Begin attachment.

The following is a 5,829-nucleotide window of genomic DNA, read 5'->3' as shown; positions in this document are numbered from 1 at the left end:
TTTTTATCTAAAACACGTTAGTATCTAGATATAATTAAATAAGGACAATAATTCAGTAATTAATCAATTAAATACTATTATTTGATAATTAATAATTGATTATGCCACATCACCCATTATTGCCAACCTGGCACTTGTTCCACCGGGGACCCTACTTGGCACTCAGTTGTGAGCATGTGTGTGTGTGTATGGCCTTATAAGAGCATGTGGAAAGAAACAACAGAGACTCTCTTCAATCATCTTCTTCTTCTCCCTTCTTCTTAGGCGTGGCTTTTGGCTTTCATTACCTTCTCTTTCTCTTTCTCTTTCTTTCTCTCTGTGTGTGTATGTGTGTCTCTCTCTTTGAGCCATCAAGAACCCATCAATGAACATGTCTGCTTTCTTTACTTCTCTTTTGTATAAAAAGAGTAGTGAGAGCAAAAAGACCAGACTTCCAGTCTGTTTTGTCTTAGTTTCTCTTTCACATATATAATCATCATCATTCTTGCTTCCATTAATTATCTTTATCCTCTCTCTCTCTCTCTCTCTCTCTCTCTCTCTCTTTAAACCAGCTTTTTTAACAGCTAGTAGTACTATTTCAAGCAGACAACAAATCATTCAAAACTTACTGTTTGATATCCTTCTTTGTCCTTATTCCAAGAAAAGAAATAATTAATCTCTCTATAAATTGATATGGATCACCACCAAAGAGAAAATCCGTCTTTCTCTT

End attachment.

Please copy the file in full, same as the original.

The following is a 5,829-nucleotide window of genomic DNA, read 5'->3' as shown; positions in this document are numbered from 1 at the left end:
TTTTTATCTAAAACACGTTAGTATCTAGATATAATTAAATAAGGACAATAATTCAGTAATTAATCAATTAAATACTATTATTTGATAATTAATAATTGATTATGCCACATCACCCATTATTGCCAACCTGGCACTTGTTCCACCGGGGACCCTACTTGGCACTCAGTTGTGAGCATGTGTGTGTGTGTATGGCCTTATAAGAGCATGTGGAAAGAAACAACAGAGACTCTCTTCAATCATCTTCTTCTTCTCCCTTCTTCTTAGGCGTGGCTTTTGGCTTTCATTACCTTCTCTTTCTCTTTCTCTTTCTTTCTCTCTGTGTGTGTATGTGTGTCTCTCTCTTTGAGCCATCAAGAACCCATCAATGAACATGTCTGCTTTCTTTACTTCTCTTTTGTATAAAAAGAGTAGTGAGAGCAAAAAGACCAGACTTCCAGTCTGTTTTGTCTTAGTTTCTCTTTCACATATATAATCATCATCATTCTTGCTTCCATTAATTATCTTTATCCTCTCTCTCTCTCTCTCTCTCTCTCTCTCTCTCTTTAAACCAGCTTTTTTAACAGCTAGTAGTACTATTTCAAGCAGACAACAAATCATTCAAAACTTACTGTTTGATATCCTTCTTTGTCCTTATTCCAAGAAAAGAAATAATTAATCTCTCTATAAATTGATATGGATCACCACCAAAGAGAAAATCCGTCTTTCTCTT